Thursday, November 23, 2017

Specialized S-Works Trivent bike shoe

Earlier this year, I reviewed the ground-breaking Lake TX312 triathlon bike shoes, with their revolutionary drawbridge heel designed to facilitate a faster and easier exit from the bike (you can read the full review here).

It was only a matter of time until another manufacturer caught onto the idea, and indeed it was Specialized that recently launched their 2012 S-Works Trivent shoe.  The S-Works Trivent (the top of the three-shoe Trivent range) uses a Boa wire system to open and close a drawbridge heel, similar to the Lake TX312, but also goes a step further.

TriventWhereas the Lake shoe uses a conventional single-strap closure system familiar to most triathlon-specific bike shoes for entry (i.e. you enter the shoe with the heel in its closed position), the S-Works Trivent uses its Boa system to control both the heel AND the top strap.  As such, the S-Works Trivent is designed to be left on the bike with both the heel and top strap open, to aid a swift foot entry.  Once the foot is in, the rider can tighten both the top strap and heel with a single Boa dial.

To aid entry, the S-Works Trivent even features a neat little hook on the inside for an elastic band to hold the shoe in place on the bike in T1 (if you think about it, you need this hook as you can’t attach an elastic band to the dropped heel – it would kinda defeat the purpose!).  The result is a system that not only keeps your shoes right in place as you mount the bike, but also a nice wide entry aperture.

There is an upside and downside to the Boa system on the Trivent.  On the plus side, it does make getting into the shoe easier than the Lake TX312 (another issue I experienced on the Lake was that the soft material around the aperture would sometimes fold in on itself when inserting my feet – the rubberized material on the Trivent fares much better), but the downside is that once your foot is in, twisting the Boa dial 2-3 times to achieve the desired level of tightness ultimately takes longer than simply closing the single-strap system on the Lake shoe.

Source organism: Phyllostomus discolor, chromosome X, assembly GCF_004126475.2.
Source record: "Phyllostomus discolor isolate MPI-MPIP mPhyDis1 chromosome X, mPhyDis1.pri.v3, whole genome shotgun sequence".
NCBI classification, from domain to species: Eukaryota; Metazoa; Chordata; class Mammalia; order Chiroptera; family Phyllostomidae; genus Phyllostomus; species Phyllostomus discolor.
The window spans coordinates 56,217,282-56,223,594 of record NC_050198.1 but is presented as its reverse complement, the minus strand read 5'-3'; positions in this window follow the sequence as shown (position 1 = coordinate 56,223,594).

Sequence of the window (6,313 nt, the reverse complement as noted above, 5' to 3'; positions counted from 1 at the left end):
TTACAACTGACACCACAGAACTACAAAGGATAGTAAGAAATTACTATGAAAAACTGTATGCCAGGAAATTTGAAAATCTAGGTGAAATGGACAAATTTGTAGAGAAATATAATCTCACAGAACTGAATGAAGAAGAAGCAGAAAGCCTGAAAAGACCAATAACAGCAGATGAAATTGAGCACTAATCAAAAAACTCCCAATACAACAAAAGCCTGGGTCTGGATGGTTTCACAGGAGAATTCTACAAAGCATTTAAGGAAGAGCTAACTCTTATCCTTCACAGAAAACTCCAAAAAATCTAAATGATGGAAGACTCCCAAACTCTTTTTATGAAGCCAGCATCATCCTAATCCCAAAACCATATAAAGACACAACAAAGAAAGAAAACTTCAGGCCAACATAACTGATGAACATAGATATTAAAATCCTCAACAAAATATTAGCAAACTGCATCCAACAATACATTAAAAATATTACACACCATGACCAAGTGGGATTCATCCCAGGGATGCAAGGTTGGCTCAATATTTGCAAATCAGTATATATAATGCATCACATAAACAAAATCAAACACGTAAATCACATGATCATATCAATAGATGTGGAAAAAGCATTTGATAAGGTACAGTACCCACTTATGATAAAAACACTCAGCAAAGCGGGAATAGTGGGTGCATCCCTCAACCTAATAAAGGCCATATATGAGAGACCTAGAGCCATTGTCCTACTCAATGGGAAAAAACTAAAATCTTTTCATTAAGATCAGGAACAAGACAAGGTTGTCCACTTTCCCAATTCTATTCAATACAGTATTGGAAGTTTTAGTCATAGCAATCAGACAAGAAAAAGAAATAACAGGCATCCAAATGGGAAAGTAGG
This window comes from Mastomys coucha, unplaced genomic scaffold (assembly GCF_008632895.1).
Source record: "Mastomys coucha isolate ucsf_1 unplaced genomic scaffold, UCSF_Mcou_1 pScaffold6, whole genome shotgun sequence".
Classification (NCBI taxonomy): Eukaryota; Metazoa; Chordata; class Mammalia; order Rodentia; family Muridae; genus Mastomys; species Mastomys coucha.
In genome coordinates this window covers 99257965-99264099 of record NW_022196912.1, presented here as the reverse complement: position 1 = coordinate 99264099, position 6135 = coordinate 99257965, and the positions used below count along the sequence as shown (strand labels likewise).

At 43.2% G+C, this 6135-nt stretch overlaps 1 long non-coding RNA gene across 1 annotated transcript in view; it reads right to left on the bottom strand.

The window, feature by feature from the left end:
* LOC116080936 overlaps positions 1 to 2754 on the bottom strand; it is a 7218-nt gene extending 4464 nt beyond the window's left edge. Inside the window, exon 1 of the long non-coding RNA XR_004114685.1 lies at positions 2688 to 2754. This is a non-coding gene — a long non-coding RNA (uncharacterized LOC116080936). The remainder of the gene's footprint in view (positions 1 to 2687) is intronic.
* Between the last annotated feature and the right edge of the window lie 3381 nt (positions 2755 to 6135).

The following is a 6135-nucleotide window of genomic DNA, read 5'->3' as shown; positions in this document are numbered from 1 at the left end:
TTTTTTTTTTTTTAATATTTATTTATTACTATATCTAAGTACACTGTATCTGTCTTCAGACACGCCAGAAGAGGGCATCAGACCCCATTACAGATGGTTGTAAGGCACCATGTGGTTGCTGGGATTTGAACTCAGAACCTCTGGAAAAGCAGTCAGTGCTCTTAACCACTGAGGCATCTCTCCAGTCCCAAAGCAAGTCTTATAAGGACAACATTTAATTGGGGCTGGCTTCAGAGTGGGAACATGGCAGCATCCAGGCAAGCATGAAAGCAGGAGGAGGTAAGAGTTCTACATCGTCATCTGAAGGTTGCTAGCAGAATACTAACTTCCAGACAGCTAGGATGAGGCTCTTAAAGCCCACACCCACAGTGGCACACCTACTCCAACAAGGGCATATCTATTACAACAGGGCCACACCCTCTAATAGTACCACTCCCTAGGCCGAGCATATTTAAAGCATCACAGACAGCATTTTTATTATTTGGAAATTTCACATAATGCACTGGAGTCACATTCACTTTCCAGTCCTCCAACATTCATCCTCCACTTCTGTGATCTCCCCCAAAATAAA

Fit
Once on and tightened, the Trivent is very comfortable – almost as good and secure a fit as a good quality road shoe.  I do notice when I’m pedaling a little too much with my toes (i.e. having a little too much of a toe down/heel up position on my foot), as the toe box can get a little cramped but the carbon sole is super stiff and you really do feel as if every watt is transferred to the pedals.

The Trivents are incredibly comfortable to ride sockless; it’s obvious Specialized have really put a lot of thought to the materials used to line the shoe (the heel is also much more padded than the Lake version, which again is more comfortable).

Exit
Coming into T2, the process of exiting the Trivent is very straightforward.  You simply pull the Boa dial out to release the tension in the wire system, the reach down to pull the heel drawbridge down (the Trivent heel is stiffer than the Lake, so while in the Lake shoe the heel drops down easily, the Trivent needs some help) and a couple of magnets hold it in the open position (the same position it was in for foot entry).  You can then simply pull your foot out and then pedal into T2 with your foot on top of the shoe (this is one area where the Lake wins, as the Boa dial on the Specialized is right under your foot when placed on top of the shoe).

Conclusion
I’ve raced the Trivent twice now (at the Bowood House duathlon and the world champs in Auckland) and the shoes worked perfectly each time.  I was actually surprised to see quite a few people using them in Auckland, so it’s clear I’m not the only one who likes them!

The Specialized S-Works Trivent is one heck of a shoe. But then for £250 it should be!  Specialized have taken a concept first proven by the Lake TX312 and improved upon it in many – but not all – areas.  Given both shoes are about the same price, I’ll be sticking with the Trivent, but it’s worth having a look at both if you can.  I wonder how long before a similar system is available in bright yellow from Mavic….?